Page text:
Accordingly, Congress accompanied the prohibition on unauthorized interceptionswith restrictions on the use of the fruits of such invasions. 1968 SenateReport 69. See, e.g., 18 U.S.C. 2515 (unlawfully intercepted communicationsinadmissible as evidence). Section 2511(1)(c) makes it unlawful for anyperson to "intentionally disclose[], or endeavor[] to disclose, toany other person the contents of any wire, oral, or electronic communication"if the person "know[s] or ha[s] reason to know" that it "wasobtained through the interception of a wire, oral, or electronic communicationin violation of this subsection." Section 2511(1)(d) makes it unlawfulfor any person with the same knowledge or reason to know to "intentionallyuse[], or endeavor[] to use, the contents of any wire, oral, or electroniccommunication." Title III thus proscribes all unauthorized uses ofthe contents of illegally intercepted communications, including but notlimited to their disclosure, by persons knowing or having reason to knowof their unlawful source.

Violations of Title III may be prosecuted as criminal offenses or resultin the imposition of civil fines. 18 U.S.C. 2511(4) and (5). Title III alsoprovides a private cause of action for any person whose communication isintercepted, disclosed, or used in violation of the statute. 18 U.S.C. 2520(a).In a civil action under Title III, a court may award such "relief asmay be appropriate," including declaratory and injunctive relief, compensatorydamages or prescribed statutory damages, and punitive damages "in appropriatecases." 18 U.S.C. 2520(b) and (c).

2. This case arises out of the illegal interception of a private telephoneconversation between Gloria Bartnicki, the chief negotiator for a Pennsylvaniateachers union, and Anthony Kane, the union's president. The union was engagedin contract negotiations with a local school board, and Bartnicki and Kaneheld a confidential telephone conversation in which they discussed the statusof the negotiations. Bartnicki used a cellular telephone. App., infra, 3a.

An unknown person illegally intercepted the conversation, recorded it, andanonymously delivered a copy of the recording to respondent Jack Yocum.Yocum was president of a local taxpayers association formed for the purposeof opposing the union's bargaining demands. App., infra, 3a. Yocum listenedto the recording, which contained inflammatory remarks regarding the schoolboard, and recognized the voices of Bartnicki and Kane. Ibid. He then gavethe recording to respondent Frederick Vopper, the host of a local radiotalk show. Id. at 3a-4a. Apparently, respondent Vopper retained the tapefor over a month, id. at 55a-56a n.6 (Pollak, J., dissenting), but eventuallyplayed it on his program repeatedly, id. at 4a. That program was broadcastby two local radio stations, respondent station WILK and respondent stationWGBI. Ibid.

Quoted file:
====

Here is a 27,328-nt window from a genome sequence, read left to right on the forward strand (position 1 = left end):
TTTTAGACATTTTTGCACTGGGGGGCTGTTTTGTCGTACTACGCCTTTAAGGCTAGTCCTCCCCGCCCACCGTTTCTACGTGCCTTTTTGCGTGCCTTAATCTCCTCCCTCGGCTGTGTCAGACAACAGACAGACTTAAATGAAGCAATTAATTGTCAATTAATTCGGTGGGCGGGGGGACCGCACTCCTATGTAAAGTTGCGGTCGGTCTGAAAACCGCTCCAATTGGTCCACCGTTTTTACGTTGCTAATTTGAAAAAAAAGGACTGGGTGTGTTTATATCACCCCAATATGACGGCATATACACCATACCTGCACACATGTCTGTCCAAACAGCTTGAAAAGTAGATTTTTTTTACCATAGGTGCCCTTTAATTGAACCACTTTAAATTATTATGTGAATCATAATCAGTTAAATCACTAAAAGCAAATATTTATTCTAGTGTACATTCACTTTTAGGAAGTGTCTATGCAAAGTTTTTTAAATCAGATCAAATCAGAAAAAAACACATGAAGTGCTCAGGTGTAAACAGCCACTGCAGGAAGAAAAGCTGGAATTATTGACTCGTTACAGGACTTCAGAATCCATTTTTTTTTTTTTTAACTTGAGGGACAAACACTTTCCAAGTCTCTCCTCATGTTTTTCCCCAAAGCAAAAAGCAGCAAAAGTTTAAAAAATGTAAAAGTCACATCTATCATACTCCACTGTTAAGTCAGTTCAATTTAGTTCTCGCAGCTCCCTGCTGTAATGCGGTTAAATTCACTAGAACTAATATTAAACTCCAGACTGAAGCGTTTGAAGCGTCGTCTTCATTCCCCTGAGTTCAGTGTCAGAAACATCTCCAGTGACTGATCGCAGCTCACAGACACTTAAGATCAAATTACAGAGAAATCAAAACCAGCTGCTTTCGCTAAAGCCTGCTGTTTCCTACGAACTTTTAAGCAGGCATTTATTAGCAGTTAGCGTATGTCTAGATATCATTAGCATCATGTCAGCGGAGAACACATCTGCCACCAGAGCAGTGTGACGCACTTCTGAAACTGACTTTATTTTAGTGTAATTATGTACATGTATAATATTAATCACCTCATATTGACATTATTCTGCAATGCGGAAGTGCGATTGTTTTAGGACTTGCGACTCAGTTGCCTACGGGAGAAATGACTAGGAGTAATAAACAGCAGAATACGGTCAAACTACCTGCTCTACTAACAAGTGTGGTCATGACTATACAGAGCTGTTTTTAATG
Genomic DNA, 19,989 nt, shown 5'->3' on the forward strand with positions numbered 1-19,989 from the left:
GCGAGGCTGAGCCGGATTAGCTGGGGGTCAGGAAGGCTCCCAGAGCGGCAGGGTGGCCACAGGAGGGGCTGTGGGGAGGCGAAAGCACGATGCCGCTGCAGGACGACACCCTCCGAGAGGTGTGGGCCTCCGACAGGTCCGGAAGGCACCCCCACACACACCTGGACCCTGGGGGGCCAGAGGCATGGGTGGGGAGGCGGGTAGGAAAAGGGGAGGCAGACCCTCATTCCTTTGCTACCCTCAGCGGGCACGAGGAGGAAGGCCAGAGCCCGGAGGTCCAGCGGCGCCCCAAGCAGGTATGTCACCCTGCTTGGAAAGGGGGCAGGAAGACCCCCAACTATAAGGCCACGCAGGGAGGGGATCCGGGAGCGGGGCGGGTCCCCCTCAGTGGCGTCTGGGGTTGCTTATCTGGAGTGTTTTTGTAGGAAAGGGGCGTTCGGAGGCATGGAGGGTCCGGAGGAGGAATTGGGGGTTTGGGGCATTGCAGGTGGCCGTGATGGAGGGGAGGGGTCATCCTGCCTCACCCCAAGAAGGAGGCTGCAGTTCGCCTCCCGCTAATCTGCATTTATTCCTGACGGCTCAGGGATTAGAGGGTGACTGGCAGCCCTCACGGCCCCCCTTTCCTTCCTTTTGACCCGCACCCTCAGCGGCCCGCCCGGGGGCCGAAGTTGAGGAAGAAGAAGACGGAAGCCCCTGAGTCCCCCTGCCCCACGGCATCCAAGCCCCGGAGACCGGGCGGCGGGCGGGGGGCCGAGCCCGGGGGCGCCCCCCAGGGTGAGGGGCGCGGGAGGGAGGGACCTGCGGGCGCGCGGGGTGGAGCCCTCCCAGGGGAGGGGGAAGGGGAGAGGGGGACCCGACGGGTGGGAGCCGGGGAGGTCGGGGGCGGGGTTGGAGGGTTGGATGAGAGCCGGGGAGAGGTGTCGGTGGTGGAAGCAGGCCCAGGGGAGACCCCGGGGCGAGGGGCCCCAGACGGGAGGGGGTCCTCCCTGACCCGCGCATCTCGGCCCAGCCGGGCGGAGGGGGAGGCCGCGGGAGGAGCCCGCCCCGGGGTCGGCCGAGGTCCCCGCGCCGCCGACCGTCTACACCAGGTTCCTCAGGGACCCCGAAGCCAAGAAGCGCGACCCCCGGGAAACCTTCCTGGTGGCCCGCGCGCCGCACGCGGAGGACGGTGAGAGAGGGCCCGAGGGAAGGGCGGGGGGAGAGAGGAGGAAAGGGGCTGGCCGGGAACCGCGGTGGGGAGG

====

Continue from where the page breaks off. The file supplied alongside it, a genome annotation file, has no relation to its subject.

Bartnicki and Kane brought a civil action in the United States DistrictCourt for the Middle District of Pennsylvania against respondents Yocumand Vopper, as well as the respondent radio stations, under Title III, 18U.S.C. 2520, and a parallel provision of Pennsylvania law, 18 Pa. Cons.Stat. Ann. §§ 5701 et seq. (West 1983). Bartnicki and Kane assertedthat respondents had disclosed and used the taped conversation, knowingor having reason to know that it was intercepted unlawfully, in violationof 18 U.S.C. 2511(1)(c) and (d), and in violation of corresponding provisionsof Pennsylvania law, 18 Pa. Cons. Stat. Ann. § 5725 (West 1983 &Supp. 1999).

Respondents sought summary judgment, arguing that application of Title III(and the Pennsylvania electronic eavesdropping statute) to their actionswould violate the First Amendment. They asserted that, where a private conversationis illegally intercepted or recorded through electronic eavesdropping devices,third parties have a constitutional right to disclose the contents of thatconversation if they were not responsible for the initial interception andthe conversation is deemed to involve matters of public significance. App.,infra, 65a; see also id. at 74a. According to respondents, statutes that,like Title III, impose liability for such disclosures are subject to strictscrutiny and are invalid under the First Amendment as applied here. 65a.

The district court denied the motion, holding, inter alia, that the applicationof Title III to respondents does not violate the First Amendment. App.,infra, 65a-67a, 74a. The district court later certified the First Amendmentissue for interlocutory appeal under 28 U.S.C. 1292(b), App., infra, 75a-76a,and respondents filed a petition for interlocutory review, id. at 5a.